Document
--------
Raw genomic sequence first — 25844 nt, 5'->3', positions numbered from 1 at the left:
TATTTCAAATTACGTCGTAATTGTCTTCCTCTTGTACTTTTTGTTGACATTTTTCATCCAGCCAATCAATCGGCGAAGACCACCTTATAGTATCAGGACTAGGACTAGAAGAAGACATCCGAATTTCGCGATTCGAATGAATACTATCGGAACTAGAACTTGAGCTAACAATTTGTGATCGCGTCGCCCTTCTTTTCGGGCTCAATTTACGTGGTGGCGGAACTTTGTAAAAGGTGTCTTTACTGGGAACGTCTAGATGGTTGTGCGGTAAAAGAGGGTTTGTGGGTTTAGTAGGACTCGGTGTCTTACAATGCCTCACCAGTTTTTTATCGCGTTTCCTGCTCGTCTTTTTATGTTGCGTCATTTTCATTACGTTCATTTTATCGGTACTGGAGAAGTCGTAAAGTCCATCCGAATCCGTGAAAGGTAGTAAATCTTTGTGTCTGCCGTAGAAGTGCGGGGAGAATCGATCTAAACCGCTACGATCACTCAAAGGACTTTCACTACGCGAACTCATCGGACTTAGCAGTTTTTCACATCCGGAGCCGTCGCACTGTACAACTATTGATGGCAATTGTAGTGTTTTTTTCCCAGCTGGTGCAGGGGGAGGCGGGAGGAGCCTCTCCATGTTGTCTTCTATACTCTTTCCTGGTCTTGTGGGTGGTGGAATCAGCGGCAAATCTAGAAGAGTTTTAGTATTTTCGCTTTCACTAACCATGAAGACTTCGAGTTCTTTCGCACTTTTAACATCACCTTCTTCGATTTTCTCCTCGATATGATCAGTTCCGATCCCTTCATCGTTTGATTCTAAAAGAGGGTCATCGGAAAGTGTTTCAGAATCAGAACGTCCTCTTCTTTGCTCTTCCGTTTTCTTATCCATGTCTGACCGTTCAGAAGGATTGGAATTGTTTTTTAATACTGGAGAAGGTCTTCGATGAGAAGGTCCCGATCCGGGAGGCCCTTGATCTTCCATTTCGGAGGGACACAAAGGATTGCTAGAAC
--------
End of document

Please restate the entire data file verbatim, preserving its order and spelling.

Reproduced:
Raw genomic sequence first — 25844 nt, 5'->3', positions numbered from 1 at the left:
TATTTCAAATTACGTCGTAATTGTCTTCCTCTTGTACTTTTTGTTGACATTTTTCATCCAGCCAATCAATCGGCGAAGACCACCTTATAGTATCAGGACTAGGACTAGAAGAAGACATCCGAATTTCGCGATTCGAATGAATACTATCGGAACTAGAACTTGAGCTAACAATTTGTGATCGCGTCGCCCTTCTTTTCGGGCTCAATTTACGTGGTGGCGGAACTTTGTAAAAGGTGTCTTTACTGGGAACGTCTAGATGGTTGTGCGGTAAAAGAGGGTTTGTGGGTTTAGTAGGACTCGGTGTCTTACAATGCCTCACCAGTTTTTTATCGCGTTTCCTGCTCGTCTTTTTATGTTGCGTCATTTTCATTACGTTCATTTTATCGGTACTGGAGAAGTCGTAAAGTCCATCCGAATCCGTGAAAGGTAGTAAATCTTTGTGTCTGCCGTAGAAGTGCGGGGAGAATCGATCTAAACCGCTACGATCACTCAAAGGACTTTCACTACGCGAACTCATCGGACTTAGCAGTTTTTCACATCCGGAGCCGTCGCACTGTACAACTATTGATGGCAATTGTAGTGTTTTTTTCCCAGCTGGTGCAGGGGGAGGCGGGAGGAGCCTCTCCATGTTGTCTTCTATACTCTTTCCTGGTCTTGTGGGTGGTGGAATCAGCGGCAAATCTAGAAGAGTTTTAGTATTTTCGCTTTCACTAACCATGAAGACTTCGAGTTCTTTCGCACTTTTAACATCACCTTCTTCGATTTTCTCCTCGATATGATCAGTTCCGATCCCTTCATCGTTTGATTCTAAAAGAGGGTCATCGGAAAGTGTTTCAGAATCAGAACGTCCTCTTCTTTGCTCTTCCGTTTTCTTATCCATGTCTGACCGTTCAGAAGGATTGGAATTGTTTTTTAATACTGGAGAAGGTCTTCGATGAGAAGGTCCCGATCCGGGAGGCCCTTGATCTTCCATTTCGGAGGGACACAAAGGATTGCTAGAAC